Suddenly he was in a forest. He stopped, looking back. Had he been walking through a park and not noticing? Maybe he had been thinking instead of observing, but this was strange. He had never before been this absent-minded.
He walked back the way he had come. The forest faded and the street appeared, along with the local vegetation. There was no transition; it just happened, like a scene shift in a movie. How could this be?
Tod stepped back and forth several times, verifying it. Forward one step put him in the forest; backward returned him to the city. The trail continued forward, but ended backward, where he had taken it. Weird!
Curious, he experimented. He found the exact spot the change occurred, and moved his head with clock-like slowness, watching. Now he saw that the change was gradual, the trail proceeding through the city, out to the country, and into the forest. All at accelerated speed, so that when he walked normally it was as if he were racing at a hundred miles an hour or faster, condensing the shift. The trail itself did not race, merely the cityscape beyond it, in an enhanced perspective, as if it were a projected background picture being rapidly scanned. Fascinating!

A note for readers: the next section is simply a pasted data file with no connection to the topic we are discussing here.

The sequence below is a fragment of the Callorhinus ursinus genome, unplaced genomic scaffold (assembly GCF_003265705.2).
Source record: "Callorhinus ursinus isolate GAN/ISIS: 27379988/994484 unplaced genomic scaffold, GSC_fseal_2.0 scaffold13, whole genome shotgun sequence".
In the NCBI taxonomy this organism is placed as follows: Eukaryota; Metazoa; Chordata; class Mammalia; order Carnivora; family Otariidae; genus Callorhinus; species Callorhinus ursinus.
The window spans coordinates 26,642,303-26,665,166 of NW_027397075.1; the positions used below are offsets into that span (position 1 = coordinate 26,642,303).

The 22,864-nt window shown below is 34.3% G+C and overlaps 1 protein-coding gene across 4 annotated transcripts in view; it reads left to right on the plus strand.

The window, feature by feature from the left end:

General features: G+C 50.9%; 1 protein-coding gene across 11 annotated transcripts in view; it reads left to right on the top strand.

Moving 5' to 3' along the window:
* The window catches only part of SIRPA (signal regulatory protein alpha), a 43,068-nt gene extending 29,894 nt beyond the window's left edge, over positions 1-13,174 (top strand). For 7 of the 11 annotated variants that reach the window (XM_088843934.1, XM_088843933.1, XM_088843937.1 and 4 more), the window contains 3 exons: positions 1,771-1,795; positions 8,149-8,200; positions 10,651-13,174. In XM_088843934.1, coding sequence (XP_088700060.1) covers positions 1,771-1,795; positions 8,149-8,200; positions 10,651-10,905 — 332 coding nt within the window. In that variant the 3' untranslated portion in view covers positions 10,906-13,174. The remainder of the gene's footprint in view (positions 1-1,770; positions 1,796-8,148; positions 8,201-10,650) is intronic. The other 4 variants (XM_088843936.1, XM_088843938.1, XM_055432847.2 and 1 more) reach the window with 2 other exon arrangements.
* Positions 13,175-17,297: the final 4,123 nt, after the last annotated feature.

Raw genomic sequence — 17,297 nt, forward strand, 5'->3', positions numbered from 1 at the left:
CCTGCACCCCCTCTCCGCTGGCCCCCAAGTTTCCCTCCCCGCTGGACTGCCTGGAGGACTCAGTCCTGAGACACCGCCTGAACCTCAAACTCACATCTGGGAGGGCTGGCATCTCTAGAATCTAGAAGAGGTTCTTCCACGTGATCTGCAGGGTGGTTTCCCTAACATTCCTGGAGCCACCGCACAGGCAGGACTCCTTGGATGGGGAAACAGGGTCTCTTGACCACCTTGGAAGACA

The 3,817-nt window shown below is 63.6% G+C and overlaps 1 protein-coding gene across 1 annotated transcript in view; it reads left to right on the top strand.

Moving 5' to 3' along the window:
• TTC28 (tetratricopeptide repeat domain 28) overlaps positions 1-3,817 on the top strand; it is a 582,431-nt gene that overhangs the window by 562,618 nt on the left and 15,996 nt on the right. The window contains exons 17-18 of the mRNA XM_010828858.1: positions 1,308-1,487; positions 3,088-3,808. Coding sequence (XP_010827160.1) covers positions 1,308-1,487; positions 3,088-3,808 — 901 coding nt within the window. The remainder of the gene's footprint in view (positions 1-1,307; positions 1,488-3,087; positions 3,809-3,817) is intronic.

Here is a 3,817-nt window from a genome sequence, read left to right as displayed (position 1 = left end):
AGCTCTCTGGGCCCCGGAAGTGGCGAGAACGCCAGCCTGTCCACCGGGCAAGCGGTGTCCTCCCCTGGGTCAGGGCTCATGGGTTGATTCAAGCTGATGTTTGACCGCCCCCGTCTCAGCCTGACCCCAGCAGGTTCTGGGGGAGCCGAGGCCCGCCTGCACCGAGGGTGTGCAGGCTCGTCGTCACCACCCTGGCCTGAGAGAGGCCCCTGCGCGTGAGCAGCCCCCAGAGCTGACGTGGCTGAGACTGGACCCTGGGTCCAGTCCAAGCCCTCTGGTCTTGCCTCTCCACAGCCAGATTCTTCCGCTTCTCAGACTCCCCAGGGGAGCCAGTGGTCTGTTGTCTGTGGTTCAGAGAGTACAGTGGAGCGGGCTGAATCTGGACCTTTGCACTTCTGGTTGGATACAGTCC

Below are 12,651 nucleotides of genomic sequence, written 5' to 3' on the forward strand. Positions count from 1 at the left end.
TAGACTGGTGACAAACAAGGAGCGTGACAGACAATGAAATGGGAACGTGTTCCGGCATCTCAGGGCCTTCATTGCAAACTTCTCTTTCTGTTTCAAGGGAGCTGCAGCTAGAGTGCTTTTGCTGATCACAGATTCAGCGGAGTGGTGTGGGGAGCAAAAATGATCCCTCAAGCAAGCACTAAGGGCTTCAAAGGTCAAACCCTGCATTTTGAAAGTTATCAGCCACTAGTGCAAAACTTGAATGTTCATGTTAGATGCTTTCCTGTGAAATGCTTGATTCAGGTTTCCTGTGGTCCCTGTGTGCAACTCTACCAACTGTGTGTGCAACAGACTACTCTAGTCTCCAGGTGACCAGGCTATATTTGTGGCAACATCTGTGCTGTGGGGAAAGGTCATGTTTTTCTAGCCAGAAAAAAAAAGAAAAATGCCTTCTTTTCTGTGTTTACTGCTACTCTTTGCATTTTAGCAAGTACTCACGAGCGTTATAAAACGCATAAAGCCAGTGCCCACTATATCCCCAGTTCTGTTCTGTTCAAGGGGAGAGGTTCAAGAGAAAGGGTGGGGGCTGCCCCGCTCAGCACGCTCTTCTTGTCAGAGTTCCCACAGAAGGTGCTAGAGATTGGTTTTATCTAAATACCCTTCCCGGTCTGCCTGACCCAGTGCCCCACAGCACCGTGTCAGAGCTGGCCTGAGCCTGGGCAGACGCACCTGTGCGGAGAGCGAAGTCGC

So this was definitely not a natural path. It was something supernatural, appearing where it should not be, and operating in a revved-up manner. It seemed to be no accident that he had found it, but rather an offering. Here am I, your special trail; take me.
Did he want to? Tod was bored with his life, but not foolish. He had no idea where the trail led. Did he really want to risk it? It could be dangerous, luring him in and conveying him to some soul-eating monster. Or to some marvelous fantasy fairyland where his fondest dreams would come true. It was surely a considerable gamble, either way. He would have to think about this.